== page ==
[This article contains a table. Please see hardcopy of magazine or PDF.]
FLY THEM PROUDLY
The United States Power Squadrons, an organization half a century old for people who own powerboats, deserves commendation for a number of things. One is its boat-safety program, a second is its nationwide free boating courses (for information call 800-243-6000, toll-free) and a third is its burgees. A burgee is the little pennant boats fly as identification, and the USPS has 372 of them registered, one for each of 372 different power squadrons scattered around the country and even abroad. Many of the burgees have a classic nautical simplicity, but some have the free-swinging imagination of a Welsh-rabbit nightmare. Akron, for instance, has a blimp floating on a ship's wheel. Beaumont shows an oil derrick and Cape Canaveral displays a space station and a spaceship floating in a blue void high above a tiny Earth. Some are literal to an extreme: Key West has a key superimposed on a W, Lansing a lance (oh, dear), Baton Rouge a red stick and Calumet a peace pipe. Wonder winners are Great Neck and Little Neck Bay; the former features a giraffe and the latter a bird with a thin, eentsy-beentsy strip between head and body. Prize of prizes is Banana River Power Squadron, whose burgee shows—honest to God—a yellow banana on a blue and white field.
A year ago Organized Baseball had a couple of minor leagues experiment with the concept of a "designated pinch hitter," a nonfielding batter whose only function was to hit for the pitcher (who remained in the game) each time that weak-hitting worthy was duo to bat. Results were said to be inconclusive—baseball is "studying" them—and this year the experiment was shelved. However, one place where the pinch hitter idea seemed to pay off last year was in Omaha, where Steve Boros of the Royals hit .319 with 10 RBIs, Bo Osborne hit .294 with 16 RBIs and the entire DPH contingent batted .277, quite a respectable figure these days. The Royals, perhaps coincidentally, won the pennant. This summer, with the DPH a thing of the past, Omaha's pitchers had a combined average in August of only .149 and had batted in barely half the runs that Boros and Osborne had, and the club (it could still be a coincidence) was languishing in third place in the league's four-team Eastern Division.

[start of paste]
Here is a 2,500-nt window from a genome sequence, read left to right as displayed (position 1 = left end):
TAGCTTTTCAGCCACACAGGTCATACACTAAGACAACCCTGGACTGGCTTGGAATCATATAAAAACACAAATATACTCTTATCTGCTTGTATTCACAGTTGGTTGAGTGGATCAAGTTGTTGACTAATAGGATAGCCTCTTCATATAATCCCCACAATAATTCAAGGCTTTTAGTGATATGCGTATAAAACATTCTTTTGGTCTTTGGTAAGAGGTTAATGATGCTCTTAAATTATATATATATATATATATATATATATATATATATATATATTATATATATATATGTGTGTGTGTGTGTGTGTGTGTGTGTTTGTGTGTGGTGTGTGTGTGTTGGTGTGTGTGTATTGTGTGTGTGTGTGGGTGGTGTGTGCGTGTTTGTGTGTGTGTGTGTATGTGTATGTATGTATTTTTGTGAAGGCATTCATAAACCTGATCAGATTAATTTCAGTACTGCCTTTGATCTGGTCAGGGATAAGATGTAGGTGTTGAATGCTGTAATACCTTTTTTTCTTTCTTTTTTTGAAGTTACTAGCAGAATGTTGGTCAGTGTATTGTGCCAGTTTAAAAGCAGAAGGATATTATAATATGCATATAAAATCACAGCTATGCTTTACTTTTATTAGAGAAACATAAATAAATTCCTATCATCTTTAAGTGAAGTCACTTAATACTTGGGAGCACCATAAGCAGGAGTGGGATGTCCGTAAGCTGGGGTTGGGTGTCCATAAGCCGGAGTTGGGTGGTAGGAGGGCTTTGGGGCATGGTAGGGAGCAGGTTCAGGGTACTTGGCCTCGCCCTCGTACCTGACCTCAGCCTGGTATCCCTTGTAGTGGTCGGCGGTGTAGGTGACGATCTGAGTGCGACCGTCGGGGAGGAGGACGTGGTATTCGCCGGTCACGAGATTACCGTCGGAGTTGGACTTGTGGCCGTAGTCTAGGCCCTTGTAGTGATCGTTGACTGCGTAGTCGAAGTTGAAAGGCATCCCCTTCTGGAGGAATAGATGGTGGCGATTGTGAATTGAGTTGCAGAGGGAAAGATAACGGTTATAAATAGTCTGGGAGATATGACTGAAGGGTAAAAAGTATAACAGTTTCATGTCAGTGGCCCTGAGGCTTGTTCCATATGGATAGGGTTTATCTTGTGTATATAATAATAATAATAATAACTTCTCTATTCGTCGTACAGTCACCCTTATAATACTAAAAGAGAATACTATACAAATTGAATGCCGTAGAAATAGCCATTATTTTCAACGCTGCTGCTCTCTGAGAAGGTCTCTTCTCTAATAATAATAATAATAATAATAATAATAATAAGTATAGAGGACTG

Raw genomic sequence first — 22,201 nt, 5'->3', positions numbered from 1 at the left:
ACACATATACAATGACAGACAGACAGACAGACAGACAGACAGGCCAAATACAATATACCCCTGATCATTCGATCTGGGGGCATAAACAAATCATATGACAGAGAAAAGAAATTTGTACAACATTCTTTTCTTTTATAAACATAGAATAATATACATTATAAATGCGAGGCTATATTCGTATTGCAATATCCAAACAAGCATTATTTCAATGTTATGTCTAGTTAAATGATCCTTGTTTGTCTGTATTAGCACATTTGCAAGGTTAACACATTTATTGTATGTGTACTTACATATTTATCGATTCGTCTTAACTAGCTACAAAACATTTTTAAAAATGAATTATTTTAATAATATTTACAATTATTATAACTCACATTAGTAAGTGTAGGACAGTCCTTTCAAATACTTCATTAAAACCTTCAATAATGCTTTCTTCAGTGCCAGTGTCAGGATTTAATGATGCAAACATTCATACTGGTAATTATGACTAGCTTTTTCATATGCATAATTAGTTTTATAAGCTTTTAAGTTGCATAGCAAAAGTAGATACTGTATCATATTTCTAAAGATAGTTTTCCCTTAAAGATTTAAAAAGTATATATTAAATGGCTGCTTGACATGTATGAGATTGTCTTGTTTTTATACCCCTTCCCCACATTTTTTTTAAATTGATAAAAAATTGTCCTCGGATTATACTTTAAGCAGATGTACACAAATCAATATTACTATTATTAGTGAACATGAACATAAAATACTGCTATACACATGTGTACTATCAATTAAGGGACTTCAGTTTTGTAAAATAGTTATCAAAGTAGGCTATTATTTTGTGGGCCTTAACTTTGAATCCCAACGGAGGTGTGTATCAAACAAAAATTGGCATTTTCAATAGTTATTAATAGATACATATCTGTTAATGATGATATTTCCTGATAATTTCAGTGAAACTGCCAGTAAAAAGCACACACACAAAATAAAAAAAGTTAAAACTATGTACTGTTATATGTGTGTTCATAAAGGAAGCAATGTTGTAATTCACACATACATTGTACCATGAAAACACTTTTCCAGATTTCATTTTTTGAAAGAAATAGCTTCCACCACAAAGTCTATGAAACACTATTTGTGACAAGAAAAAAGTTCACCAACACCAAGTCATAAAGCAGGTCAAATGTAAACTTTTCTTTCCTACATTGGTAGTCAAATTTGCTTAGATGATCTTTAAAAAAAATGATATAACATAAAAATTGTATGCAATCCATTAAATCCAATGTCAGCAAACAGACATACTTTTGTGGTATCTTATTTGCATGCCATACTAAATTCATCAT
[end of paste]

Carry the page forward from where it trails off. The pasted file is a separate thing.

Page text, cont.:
Two of Omaha's nonhitting pitchers were unabashed by all this. Monty Montgomery, who was batting a splendid .057, said, "Heck, I'm not doing too badly. One game I was up four straight times without striking out once." Mike Hedlund, who was hitting .105 and once struck out 13 times in succession, is against a return of the designated pinch-hitter rule. He says, "I think it adds more excitement to the game for the fans to see me mess up at the plate."
A Canadian named Raymond Hull is writing a book called Man's Best Fiend which documents all the bad things he could find about dogs—child-killing packs, cowardice, diseases they carry—and even includes a chapter on how to cook and eat them. Hull, who admits he does not love dogs and has never owned one, claims he does not hate them, either, and has even joined the antivivisection movement. He says, "I just want to be the first author to tell the truth about them."